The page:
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Thread: Sick Squirrel

  1. #1
    Nutters_mom Guest

    Question Sick Squirrel

    Hello, I just found this board today, and am so glad I did!! I just wish I would have found it sooner.

    My problem is, I have a 5 year old squirrel named Nutters, this morning when I went to feed him he was lying on his nesting box almost lifeless. His eyes are crusty. I can get him to drink water, but he won't get up and move. He has never been sick and always healthy. The only thing that has changed in his diet was that I gave him some acorns, but I have done that every fall with him. If any one has any suggestions please let me know.

    Thanks

  2. #2
    Join Date
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    Default Re: Sick Squirrel

    nutters mom, welcome to The Squirrel Board although I'm sorry it's under these circumstances. Tell me what your squirrel's diet is like, other than the acorns -- what does he eat on a daily basis?
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  3. #3
    Nutters_mom Guest

    Default Re: Sick Squirrel

    He eats monkey bisquits, unsalted peanuts, fruits and veggies, spinach greens, I try to keep a balanced diet for him.

  4. #4
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    Default Re: Sick Squirrel

    welcome.

    did this just happened overnight??? with the crusty eyes?? Hard to know from your description. Is it conjunctivitis??? can you take him to a vet if you arein a squirrel friendly state. Can you post pics of his eyes?? GB

  5. #5
    Nutters_mom Guest

    Default Re: Sick Squirrel

    Yes this happened over night, he was fine yesterday. Here are a couple pictures, not sure if you will be able to tell anything from them. I don't want to distrub him to much. We also don't have a vet in this area that will treat squirrel's. Thanks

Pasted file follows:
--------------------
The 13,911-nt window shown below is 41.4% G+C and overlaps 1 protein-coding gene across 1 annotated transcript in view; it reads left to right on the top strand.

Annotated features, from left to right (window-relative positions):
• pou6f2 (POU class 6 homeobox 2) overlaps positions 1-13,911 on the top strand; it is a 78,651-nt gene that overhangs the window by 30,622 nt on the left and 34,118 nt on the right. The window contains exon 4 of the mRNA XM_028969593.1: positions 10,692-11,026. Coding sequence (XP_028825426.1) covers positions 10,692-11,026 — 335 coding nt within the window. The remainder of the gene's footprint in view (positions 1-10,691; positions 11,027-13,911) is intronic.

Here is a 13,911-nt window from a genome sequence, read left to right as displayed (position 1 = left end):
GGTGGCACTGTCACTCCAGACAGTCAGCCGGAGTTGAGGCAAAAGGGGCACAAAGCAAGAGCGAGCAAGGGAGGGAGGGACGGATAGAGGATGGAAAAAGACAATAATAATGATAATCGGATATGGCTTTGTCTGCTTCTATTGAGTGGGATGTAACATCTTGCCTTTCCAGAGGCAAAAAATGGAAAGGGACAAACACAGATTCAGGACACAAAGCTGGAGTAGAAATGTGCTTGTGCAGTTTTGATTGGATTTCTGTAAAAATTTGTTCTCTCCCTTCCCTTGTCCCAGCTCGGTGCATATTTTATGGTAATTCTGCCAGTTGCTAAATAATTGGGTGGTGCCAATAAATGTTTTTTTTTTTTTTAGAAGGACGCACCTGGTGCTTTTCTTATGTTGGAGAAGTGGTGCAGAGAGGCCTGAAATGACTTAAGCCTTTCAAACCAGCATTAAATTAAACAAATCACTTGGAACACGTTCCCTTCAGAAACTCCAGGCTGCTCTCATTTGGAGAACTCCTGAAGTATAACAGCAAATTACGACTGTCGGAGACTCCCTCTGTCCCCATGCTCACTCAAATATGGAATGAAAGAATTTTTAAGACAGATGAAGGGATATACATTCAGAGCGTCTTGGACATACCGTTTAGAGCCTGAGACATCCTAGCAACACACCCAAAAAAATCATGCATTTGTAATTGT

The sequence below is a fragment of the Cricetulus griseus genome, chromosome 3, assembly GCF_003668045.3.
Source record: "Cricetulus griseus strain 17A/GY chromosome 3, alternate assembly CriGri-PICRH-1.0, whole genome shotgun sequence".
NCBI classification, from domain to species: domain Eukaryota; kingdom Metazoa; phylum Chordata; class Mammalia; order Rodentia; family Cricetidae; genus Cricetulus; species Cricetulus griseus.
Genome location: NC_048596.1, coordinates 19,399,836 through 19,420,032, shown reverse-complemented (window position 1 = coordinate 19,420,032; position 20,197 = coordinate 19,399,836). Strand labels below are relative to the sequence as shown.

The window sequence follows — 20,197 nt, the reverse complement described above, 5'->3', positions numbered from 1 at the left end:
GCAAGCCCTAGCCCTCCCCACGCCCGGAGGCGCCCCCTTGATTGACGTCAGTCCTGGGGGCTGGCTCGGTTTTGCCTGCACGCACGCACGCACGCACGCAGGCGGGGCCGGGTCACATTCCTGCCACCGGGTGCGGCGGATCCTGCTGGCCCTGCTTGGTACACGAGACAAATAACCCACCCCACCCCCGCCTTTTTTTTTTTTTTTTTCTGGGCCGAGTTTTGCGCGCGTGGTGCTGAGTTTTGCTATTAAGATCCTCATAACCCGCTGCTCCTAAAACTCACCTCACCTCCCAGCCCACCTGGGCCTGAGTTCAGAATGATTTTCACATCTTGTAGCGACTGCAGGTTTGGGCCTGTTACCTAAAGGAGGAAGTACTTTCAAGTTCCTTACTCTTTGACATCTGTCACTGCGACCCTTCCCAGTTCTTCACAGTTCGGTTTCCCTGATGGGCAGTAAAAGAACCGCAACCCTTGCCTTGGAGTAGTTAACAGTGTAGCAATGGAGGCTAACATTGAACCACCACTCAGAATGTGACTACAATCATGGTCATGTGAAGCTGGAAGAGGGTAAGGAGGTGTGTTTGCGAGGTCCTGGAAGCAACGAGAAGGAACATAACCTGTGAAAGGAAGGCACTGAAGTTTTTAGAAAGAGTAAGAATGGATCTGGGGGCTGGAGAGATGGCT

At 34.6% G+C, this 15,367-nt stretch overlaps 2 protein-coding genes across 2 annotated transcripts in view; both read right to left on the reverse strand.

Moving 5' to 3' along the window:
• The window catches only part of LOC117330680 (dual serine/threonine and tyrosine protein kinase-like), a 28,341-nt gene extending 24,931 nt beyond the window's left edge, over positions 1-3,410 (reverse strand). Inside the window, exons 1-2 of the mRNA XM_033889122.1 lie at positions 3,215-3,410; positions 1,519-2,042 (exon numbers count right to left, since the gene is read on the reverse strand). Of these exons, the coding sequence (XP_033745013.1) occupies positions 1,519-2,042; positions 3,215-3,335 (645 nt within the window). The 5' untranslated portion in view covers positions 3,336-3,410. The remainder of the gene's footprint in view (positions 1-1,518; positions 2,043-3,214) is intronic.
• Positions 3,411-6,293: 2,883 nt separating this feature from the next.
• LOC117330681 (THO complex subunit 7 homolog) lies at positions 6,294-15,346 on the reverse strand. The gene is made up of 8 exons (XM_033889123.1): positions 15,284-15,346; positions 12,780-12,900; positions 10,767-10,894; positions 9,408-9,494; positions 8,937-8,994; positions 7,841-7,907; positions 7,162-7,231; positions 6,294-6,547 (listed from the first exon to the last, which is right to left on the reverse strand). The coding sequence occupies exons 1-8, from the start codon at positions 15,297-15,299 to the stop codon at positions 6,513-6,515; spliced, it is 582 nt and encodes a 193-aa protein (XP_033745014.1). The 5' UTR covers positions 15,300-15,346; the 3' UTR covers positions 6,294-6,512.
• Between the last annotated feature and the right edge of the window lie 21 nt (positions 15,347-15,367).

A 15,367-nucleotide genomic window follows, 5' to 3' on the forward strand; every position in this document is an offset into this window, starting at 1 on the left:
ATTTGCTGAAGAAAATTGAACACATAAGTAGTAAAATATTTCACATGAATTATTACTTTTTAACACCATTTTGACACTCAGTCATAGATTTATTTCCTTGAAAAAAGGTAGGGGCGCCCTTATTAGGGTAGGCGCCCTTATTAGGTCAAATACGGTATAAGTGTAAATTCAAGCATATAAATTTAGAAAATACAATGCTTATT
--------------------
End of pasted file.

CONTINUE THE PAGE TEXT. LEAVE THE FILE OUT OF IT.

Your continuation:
6. #6

    Default Re: Sick Squirrel

    Quote Originally Posted by Nutters_mom
    He eats monkey bisquits, unsalted peanuts, fruits and veggies, spinach greens, I try to keep a balanced diet for him.
    I'm so sorry your baby is sick; you must be terrified.

    Can you be more specific about Nutter's diet? How many monkey biscuits per day, how many peanuts, etc? Is spinach a daily item? Also, what other foods does he eat?

    Have there been any changes to his environment? Has he been outside? Any chemical treatments for pests, etc., in or around your house?

    Also, have there been any other symptoms, even mild ones, before this? Gradual loss of appetite or seeming to sleep more?

    Do you have any way of taking Nutter's temperature? A rectal thermometer will work if he will let you do that, but a digital ear thermometer is of course a lot easier. This would help rule out infection.
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  7. #7
    Join Date
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    Default Re: Sick Squirrel

    Welcome, NM, and I'm sorry Nutters is ill.Do you check his teeth to make sure they are okay ? Indoor squirrels have a lot of dental issues with maloclusion and overgrown teeth.